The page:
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Nambour hospital’s Acute and Restorative Care Unit is stepping back in time to offer comfort to patients with dementia. And the unit is calling on the community to help.


Making history

Nambour hospital’s Acute and Restorative Care Unit is stepping back in time to offer comfort to patients with dementia. And the unit is calling on the community to help.

What is now a bland and typically clinical room is being prepared to be transformed into an Art Deco-inspired space that will evoke memories of nostalgia and perhaps a dash of stylistic appreciation for patients at the Acute and Restorative Care Unit (ARC) at Nambour General Hospital.

Far from being just an aesthetic makeover, ARC nurse unit manager Fran Brewster says the effect this change will have on dementia patients who regularly use the space will be much more profound.

Ms Brewster says they would love to set up an entire vintage lounge area, complete with vintage-style furniture, pedal sewing machine, old radios, television, grandfather clock and dial phones so their patients can resume life as they remember it and reduce stress that come with modern technologies. Their surroundings will instantly offer comfort during an otherwise confusing time.

“Being in less clinically orientated surroundings is not only a good visual thing for patients in ARC, it is also good conversation starter as they tap into nostalgia and share their stories of their younger years,” Ms Brewster says.

“If a patient is heightened or agitated, this type of distraction brings things back to a calmer place and can de-escalate the behaviour.

“The ARC unit is in a hospital environment and it is very clinically orientated. We incorporate other therapies, like pet and music therapy, so the addition of reminiscence therapy will be an important consideration and a powerful tool for dementia patients, and when paired with a low-lighting, low-stimulus environment, we can bring it back a few decades and create a calmer environment.”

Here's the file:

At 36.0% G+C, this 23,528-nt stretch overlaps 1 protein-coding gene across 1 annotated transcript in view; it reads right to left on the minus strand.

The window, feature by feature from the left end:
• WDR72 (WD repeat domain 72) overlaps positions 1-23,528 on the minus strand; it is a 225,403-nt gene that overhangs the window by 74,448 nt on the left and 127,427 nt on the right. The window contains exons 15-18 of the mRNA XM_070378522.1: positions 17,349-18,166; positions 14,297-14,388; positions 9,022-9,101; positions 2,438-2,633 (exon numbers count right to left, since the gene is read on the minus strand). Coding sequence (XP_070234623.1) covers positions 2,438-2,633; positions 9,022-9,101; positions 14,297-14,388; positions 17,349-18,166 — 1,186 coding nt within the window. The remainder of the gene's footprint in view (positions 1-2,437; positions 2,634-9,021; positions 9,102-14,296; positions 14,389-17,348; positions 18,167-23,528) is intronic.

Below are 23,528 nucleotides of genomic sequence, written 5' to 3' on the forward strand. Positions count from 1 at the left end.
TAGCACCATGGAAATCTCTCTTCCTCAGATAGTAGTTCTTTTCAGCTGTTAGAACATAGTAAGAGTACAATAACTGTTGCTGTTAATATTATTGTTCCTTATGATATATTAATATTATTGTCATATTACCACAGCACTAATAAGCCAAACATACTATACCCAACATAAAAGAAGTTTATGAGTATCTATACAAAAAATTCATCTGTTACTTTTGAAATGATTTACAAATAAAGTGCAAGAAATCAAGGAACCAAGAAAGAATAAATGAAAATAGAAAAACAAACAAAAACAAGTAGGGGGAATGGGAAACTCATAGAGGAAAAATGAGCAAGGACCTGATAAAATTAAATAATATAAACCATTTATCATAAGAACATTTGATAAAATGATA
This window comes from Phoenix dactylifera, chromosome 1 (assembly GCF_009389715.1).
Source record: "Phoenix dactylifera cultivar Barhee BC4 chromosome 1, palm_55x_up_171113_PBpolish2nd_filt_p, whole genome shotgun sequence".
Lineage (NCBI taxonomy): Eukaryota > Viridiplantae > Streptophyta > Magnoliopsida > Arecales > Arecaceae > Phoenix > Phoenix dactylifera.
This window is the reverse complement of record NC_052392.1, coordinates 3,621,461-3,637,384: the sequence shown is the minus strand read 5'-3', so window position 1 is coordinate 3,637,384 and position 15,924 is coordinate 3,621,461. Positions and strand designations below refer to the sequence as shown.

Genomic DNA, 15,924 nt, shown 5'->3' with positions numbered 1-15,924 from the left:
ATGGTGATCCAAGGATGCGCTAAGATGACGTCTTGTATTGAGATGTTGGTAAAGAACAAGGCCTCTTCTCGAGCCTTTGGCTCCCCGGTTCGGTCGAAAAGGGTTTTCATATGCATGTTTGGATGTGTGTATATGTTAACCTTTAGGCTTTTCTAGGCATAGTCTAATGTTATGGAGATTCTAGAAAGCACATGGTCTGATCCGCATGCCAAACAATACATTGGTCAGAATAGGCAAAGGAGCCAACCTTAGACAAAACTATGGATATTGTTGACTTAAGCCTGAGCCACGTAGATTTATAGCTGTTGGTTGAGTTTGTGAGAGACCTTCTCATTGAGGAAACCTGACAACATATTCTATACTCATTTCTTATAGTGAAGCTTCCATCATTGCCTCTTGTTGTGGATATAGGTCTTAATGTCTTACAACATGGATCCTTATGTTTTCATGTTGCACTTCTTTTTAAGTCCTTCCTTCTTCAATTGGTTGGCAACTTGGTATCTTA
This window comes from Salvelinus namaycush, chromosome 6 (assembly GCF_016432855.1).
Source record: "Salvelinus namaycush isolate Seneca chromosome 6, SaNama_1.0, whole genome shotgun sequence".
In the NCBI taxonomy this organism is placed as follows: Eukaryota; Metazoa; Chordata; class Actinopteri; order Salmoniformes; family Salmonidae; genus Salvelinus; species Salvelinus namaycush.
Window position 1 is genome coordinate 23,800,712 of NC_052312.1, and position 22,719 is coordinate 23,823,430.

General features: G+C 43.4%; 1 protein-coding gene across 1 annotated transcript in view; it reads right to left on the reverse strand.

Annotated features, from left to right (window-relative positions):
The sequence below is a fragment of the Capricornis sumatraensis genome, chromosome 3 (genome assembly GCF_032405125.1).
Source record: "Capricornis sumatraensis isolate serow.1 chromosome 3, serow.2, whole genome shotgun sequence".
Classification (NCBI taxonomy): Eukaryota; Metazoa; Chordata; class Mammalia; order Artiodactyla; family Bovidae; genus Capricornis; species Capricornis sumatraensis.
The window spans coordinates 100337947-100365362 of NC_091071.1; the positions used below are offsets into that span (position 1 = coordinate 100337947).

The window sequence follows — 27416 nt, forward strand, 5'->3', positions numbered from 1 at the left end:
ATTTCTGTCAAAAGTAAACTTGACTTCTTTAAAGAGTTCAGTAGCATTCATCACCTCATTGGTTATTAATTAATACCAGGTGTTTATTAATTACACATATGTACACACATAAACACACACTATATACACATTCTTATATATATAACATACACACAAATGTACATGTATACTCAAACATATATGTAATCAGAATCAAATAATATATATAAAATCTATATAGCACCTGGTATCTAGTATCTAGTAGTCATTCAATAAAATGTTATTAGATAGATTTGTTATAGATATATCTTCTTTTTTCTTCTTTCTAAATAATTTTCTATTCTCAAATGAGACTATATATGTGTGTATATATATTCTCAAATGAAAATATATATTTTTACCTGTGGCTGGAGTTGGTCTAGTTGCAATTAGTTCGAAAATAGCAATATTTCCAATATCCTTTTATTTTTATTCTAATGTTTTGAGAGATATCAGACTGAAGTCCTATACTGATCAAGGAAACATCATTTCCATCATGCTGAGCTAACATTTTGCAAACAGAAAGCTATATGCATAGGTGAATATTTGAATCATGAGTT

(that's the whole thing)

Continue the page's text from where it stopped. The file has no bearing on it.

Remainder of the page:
The unit has already received an old singer sewing machine and a piano and Wishlist, the Sunshine Coast Hospital Foundation, is putting the call out to the community for more donations of vintage items such as old-fashioned lamp stands, a ring telephone, record player, bureau, comfortable couch and other items.

All items need to be able to be wiped down to meet infection management standards at the hospital, and must not have porous or fabric surfaces.

Wishlist is also seeking people who can volunteer to come in and play piano music at various times throughout the week to create ambience and connect patients with the songs of their youth.

Ms Brewster says the unit, which was previously the Nambour Hospital’s paediatric ward, is leading the way to develop an innovative dementia-friendly environment.

The unit is comprised of a multidisciplinary team of health professionals and has two core functions. The first is the specialist management for people experiencing behaviours and symptoms associated with dementia and delirium. Ms Brewster says these patients can be referred to the unit from other hospitals, their homes or from an aged-care facility for assessment.

The second aspect of the unit is restorative care, which Ms Brewster describes as “slow stream rehabilitation for the older person” and allows the older person more time to recuperate and build up strength following an acute episode of illness or a fracture.

There are more than 413,106 Australians living with dementia that require specialist care to enhance their quality of life and that number is expected to grow to 536,164 by 2025, highlighting the growing need for dementia care services.

Ms Brewster says the unit has been operating for nearly two years and the team is actively participating in discussions and planning for the redevelopment of Nambour General Hospital campus.

“One of the key areas we are focusing on is to create an elder-friendly hospital and into 2021 we will have a 40-bed unit, and planning with Wishlist is underway to create an outdoor space to develop a sensory garden which would complement the medical interventions that we have,” she says.

“We have spent the past 18 months settling into the unit and defining what we do. The next six months we are dedicating to building the service and promoting quality of care in the dementia setting while thinking outside the box as well,” Ms Brewster adds.

“Our future upgrades will have a new design that incorporates elder-friendly signage, lighting, flooring and low-stimulus environments while injecting more creativity.”

If you can help with donations of items or services for the vintage Art-Deco room fit-out or the outdoor sensory garden, contact the team at Wishlist on 5202 1777 or email


Roxy has been a journalist for more than a decade and joined the MWP team at the end of 2016. She is a chocolate-powered writing machine who loves to engage with the Coast community, uncover untold inspirational stories and share information that can help people.

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